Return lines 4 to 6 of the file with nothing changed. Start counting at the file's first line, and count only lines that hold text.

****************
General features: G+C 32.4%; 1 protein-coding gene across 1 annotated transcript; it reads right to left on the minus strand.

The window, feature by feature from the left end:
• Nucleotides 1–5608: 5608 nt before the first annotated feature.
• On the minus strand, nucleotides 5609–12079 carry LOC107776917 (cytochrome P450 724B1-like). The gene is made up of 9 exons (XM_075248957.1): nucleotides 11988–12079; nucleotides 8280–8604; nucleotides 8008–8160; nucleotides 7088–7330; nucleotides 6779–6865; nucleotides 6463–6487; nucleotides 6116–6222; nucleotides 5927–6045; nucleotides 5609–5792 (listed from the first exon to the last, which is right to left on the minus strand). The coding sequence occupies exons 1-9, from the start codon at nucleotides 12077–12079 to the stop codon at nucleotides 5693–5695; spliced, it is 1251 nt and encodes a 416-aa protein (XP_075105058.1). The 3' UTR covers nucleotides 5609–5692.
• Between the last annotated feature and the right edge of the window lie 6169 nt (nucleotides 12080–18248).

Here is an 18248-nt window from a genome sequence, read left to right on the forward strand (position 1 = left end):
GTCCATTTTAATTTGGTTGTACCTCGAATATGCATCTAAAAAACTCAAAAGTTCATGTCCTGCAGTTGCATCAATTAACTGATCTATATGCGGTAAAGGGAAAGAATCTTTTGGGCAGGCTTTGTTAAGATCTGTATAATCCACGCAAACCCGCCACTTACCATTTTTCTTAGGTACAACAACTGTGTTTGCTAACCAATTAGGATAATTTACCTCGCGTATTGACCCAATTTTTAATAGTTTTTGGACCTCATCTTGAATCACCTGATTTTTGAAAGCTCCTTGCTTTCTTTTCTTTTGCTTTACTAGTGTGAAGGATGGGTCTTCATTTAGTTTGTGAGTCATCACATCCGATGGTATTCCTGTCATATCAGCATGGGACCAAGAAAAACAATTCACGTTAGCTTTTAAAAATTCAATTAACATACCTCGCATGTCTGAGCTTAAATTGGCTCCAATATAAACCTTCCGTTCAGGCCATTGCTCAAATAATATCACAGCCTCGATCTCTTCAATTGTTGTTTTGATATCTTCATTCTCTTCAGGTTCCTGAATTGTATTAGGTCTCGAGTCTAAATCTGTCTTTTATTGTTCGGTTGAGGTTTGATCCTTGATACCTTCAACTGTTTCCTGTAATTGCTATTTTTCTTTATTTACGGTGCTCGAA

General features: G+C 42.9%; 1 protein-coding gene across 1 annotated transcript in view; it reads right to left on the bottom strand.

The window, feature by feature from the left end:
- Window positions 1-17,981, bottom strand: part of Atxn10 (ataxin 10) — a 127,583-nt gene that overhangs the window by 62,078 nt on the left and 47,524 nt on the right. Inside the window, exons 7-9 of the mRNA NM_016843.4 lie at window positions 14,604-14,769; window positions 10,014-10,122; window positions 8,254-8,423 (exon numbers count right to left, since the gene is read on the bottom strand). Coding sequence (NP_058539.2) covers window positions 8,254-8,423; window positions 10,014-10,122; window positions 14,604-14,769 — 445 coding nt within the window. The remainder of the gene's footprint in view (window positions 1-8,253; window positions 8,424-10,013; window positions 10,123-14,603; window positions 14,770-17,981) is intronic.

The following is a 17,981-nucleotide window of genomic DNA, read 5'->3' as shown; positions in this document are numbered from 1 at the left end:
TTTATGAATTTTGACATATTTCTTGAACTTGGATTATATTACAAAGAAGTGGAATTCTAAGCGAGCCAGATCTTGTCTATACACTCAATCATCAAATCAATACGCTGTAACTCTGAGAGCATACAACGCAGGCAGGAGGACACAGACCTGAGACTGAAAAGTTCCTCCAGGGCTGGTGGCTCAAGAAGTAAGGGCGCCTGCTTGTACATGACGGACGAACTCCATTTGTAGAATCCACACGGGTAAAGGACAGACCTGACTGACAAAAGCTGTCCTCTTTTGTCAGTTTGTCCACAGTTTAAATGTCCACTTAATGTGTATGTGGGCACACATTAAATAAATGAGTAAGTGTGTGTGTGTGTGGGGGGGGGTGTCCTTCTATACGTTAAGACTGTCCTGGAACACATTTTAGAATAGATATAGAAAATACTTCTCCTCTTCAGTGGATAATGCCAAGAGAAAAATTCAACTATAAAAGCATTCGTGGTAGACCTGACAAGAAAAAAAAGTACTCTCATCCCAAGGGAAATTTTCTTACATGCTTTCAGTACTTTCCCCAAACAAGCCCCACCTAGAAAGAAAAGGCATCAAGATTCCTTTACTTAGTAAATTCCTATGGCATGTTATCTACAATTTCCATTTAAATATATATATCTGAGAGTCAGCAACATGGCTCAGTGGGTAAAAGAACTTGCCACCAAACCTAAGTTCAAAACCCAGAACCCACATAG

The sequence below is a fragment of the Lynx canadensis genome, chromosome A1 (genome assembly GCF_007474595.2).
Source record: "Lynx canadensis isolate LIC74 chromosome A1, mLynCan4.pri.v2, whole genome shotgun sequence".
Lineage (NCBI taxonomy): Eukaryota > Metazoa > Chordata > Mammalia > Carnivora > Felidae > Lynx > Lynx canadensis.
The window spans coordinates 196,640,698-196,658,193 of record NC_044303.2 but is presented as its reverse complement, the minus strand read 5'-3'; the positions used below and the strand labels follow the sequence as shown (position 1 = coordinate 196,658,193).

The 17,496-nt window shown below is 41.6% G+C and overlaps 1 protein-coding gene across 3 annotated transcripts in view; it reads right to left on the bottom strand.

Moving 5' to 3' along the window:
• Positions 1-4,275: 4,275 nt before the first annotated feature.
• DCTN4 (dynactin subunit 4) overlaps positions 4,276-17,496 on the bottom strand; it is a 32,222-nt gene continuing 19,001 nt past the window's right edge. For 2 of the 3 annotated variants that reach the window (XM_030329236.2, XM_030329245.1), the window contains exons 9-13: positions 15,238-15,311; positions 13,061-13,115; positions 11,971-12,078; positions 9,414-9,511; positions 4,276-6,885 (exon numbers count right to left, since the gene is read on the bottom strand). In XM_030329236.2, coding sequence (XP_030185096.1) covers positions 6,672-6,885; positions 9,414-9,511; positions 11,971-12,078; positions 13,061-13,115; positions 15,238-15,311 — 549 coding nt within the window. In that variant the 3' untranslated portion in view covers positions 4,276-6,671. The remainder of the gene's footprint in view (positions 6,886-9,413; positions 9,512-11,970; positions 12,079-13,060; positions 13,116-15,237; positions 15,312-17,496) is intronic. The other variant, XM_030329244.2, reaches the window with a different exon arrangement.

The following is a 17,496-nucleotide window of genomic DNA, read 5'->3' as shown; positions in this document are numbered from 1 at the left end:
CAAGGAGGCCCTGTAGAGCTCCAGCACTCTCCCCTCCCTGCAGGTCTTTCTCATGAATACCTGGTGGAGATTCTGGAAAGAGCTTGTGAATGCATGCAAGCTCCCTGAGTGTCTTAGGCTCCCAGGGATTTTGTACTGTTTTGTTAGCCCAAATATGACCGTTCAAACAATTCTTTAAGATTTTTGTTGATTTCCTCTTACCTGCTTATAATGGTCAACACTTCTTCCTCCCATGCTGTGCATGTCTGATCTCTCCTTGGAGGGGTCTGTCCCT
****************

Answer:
• On the minus strand, nucleotides 5609–12079 carry LOC107776917 (cytochrome P450 724B1-like). The gene is made up of 9 exons (XM_075248957.1): nucleotides 11988–12079; nucleotides 8280–8604; nucleotides 8008–8160; nucleotides 7088–7330; nucleotides 6779–6865; nucleotides 6463–6487; nucleotides 6116–6222; nucleotides 5927–6045; nucleotides 5609–5792 (listed from the first exon to the last, which is right to left on the minus strand). The coding sequence occupies exons 1-9, from the start codon at nucleotides 12077–12079 to the stop codon at nucleotides 5693–5695; spliced, it is 1251 nt and encodes a 416-aa protein (XP_075105058.1). The 3' UTR covers nucleotides 5609–5692.
• Between the last annotated feature and the right edge of the window lie 6169 nt (nucleotides 12080–18248).

Here is an 18248-nt window from a genome sequence, read left to right on the forward strand (position 1 = left end):